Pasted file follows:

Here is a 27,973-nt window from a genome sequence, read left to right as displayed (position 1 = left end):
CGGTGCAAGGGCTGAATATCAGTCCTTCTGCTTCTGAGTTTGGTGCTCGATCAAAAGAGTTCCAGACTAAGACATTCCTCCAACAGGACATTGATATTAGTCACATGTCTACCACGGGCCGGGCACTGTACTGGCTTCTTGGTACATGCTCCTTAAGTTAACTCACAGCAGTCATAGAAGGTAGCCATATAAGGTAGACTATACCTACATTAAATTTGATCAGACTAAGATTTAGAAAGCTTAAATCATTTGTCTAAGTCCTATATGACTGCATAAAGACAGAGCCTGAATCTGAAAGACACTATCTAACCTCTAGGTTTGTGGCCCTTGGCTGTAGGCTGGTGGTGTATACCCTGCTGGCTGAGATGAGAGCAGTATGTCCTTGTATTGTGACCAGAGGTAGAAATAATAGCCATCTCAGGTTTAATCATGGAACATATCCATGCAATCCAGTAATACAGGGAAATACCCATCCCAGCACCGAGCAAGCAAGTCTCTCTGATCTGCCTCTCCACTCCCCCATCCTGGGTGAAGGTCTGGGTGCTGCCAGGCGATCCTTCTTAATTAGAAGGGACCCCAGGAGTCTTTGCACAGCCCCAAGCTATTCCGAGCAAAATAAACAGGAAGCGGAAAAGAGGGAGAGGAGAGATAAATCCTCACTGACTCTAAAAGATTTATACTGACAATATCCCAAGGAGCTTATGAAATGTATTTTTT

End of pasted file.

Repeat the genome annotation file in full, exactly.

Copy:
Here is a 27,973-nt window from a genome sequence, read left to right as displayed (position 1 = left end):
CGGTGCAAGGGCTGAATATCAGTCCTTCTGCTTCTGAGTTTGGTGCTCGATCAAAAGAGTTCCAGACTAAGACATTCCTCCAACAGGACATTGATATTAGTCACATGTCTACCACGGGCCGGGCACTGTACTGGCTTCTTGGTACATGCTCCTTAAGTTAACTCACAGCAGTCATAGAAGGTAGCCATATAAGGTAGACTATACCTACATTAAATTTGATCAGACTAAGATTTAGAAAGCTTAAATCATTTGTCTAAGTCCTATATGACTGCATAAAGACAGAGCCTGAATCTGAAAGACACTATCTAACCTCTAGGTTTGTGGCCCTTGGCTGTAGGCTGGTGGTGTATACCCTGCTGGCTGAGATGAGAGCAGTATGTCCTTGTATTGTGACCAGAGGTAGAAATAATAGCCATCTCAGGTTTAATCATGGAACATATCCATGCAATCCAGTAATACAGGGAAATACCCATCCCAGCACCGAGCAAGCAAGTCTCTCTGATCTGCCTCTCCACTCCCCCATCCTGGGTGAAGGTCTGGGTGCTGCCAGGCGATCCTTCTTAATTAGAAGGGACCCCAGGAGTCTTTGCACAGCCCCAAGCTATTCCGAGCAAAATAAACAGGAAGCGGAAAAGAGGGAGAGGAGAGATAAATCCTCACTGACTCTAAAAGATTTATACTGACAATATCCCAAGGAGCTTATGAAATGTATTTTTT